(1/329) Analysis of macrophage scavenger receptor (SR-A) expression in human aortic atherosclerotic lesions.
The class A scavenger receptors (SR-As) are trimeric, integral membrane glycoproteins that exhibit unusually broad ligand-binding properties. A number of studies have suggested that these receptors may play an important role in host defense and in many macrophage-associated pathological processes, including atherosclerosis and Alzheimer's disease. The study of the expression and function of these receptors in human disease has been hampered by the lack of suitable antibodies recognizing human SR-A. This has generated questions regarding the nature of receptors responsible for scavenger receptor activity detected in a variety of cell types, including monocytes, macrophages, smooth muscle cells, and endothelial cells. To address these questions, we have produced high-titer antisera recognizing human SR-A by using mice deficient for SR-A (SR-A -/-). We show that SR-A -/- mice produce a significantly higher-titer immune response than do wild-type (SR-A +/+) littermates, with antisera of the former having a broad species reactivity and recognizing SR-A from humans, mice, and rabbits. The antisera recognize both type I and II SR-A in a wide range of immunological techniques. Using these antisera we show that the expression of SR-A protein is induced during monocyte to macrophage differentiation and that SR-A mediates 80% of the uptake of acetylated low density lipoprotein by human monocyte-derived macrophages. We also establish that human SR-A is expressed by tissue macrophages in liver and lung and by macrophage-derived foam cells within aortic atherosclerotic lesions, with little detectable expression by smooth muscle cells or aortic endothelium. (+info)
(2/329) Peptide model of a highly conserved, N-terminal domain of apolipoprotein E is able to modulate lipoprotein binding to a member of the class A scavenger receptor family.
Apolipoprotein E plays a critical role in plasma lipoprotein clearance. Peptide models of a highly conserved, N-terminal domain of this protein have been shown to increase the binding of low density lipoprotein (LDL) to fibroblast cell surfaces independently of the low density lipoprotein receptor. Here we provide data to show that these peptides not only increase the binding of LDL, but also of high density lipoprotein, though not acetylated LDL. We also have data suggesting that this novel activity is mediated, at least in part, by a member of the scavenger receptor family, SR-AI. Furthermore, we show that this activity is also prominent in macrophages, a cell relevant to atherogenesis. In addition, this current paper provides evidence suggesting that this complex binding activity is initiated by a peptide-receptor interaction, and that our peptides are able to induce activity at physiologically relevant concentrations. This study provides evidence for a possible novel receptor interaction and further anti-atherogenic properties of apolipoprotein E and raises the possibility of a therapeutic potential of our peptide models. (+info)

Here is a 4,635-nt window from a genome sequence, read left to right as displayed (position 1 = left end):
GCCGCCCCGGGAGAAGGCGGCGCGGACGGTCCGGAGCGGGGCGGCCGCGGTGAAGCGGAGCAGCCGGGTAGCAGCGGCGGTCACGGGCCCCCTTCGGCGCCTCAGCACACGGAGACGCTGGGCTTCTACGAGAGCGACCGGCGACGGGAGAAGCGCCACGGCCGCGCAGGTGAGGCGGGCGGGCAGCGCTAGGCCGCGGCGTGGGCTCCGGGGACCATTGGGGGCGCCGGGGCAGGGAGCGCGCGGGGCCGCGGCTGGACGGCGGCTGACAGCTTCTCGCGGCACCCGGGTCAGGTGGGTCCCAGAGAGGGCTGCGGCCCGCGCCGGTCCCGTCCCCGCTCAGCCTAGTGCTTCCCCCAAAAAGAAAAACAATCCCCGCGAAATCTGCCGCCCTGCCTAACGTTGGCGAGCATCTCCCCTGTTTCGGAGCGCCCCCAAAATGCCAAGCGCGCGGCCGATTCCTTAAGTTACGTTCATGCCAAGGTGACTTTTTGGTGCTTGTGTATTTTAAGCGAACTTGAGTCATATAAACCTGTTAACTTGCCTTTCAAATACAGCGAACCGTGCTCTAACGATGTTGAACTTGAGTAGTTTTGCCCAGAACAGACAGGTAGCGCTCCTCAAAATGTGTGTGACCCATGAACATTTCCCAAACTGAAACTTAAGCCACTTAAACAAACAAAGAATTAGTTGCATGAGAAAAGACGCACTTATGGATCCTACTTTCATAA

(3/329) Distinct scavenger receptor expression and function in the human CD14(+)/CD16(+) monocyte subset.
The CD14(+)/CD16(+) subset of human blood monocytes, which expresses low levels of the lipopolysaccharide receptor CD14 and high levels of the Fc receptor CD16 and exhibits features of mature tissue macrophages, is expanded in certain inflammatory conditions and may be relevant in atherosclerosis. Scavenger receptors (ScR) are important for lipid accumulation into macrophage-derived foam cells in atherogenesis and for the clearance of pathogens. Hence, we compared the function and expression of ScR in CD33(low) CD16(+) and CD33(high) CD14(++) monocyte subsets. Double immunofluorescence analysis of isolated monocytes revealed that the CD33(low) subset showed lower specific, ScR-mediated binding of DiI-labeled modified low-density lipoproteins (LDL) than CD33(high) cells. Differences in modified LDL binding between subsets were accompanied by changes in mRNA expression. RT-PCR in sorted cells indicated lower ScR class A type I/II (ScR-AI/II) mRNA levels in CD14(+)/CD16(+) than in CD14(++) cells, whereas CD36 transcripts were unaltered. This was paralleled by findings in mostly CD16(+) monocyte-derived macrophages showing a marked reduction in ScR-mediated binding of acetylated LDL, but not in the binding of oxidized LDL, and lower expression of ScR-AI/II mRNA, but not CD36 transcripts, after exposure to tumor necrosis factor-alpha for 48 h in vitro. Thus the subset of CD14(+)/CD16(+) monocytes shows distinct ScR function and expression, possibly reflecting a preactivation by cytokines with a predilection for specific inflammatory or vascular conditions, e.g., atherogenesis. (+info)
(4/329) De novo expression of the class-A macrophage scavenger receptor conferring resistance to apoptosis in differentiated human THP-1 monocytic cells.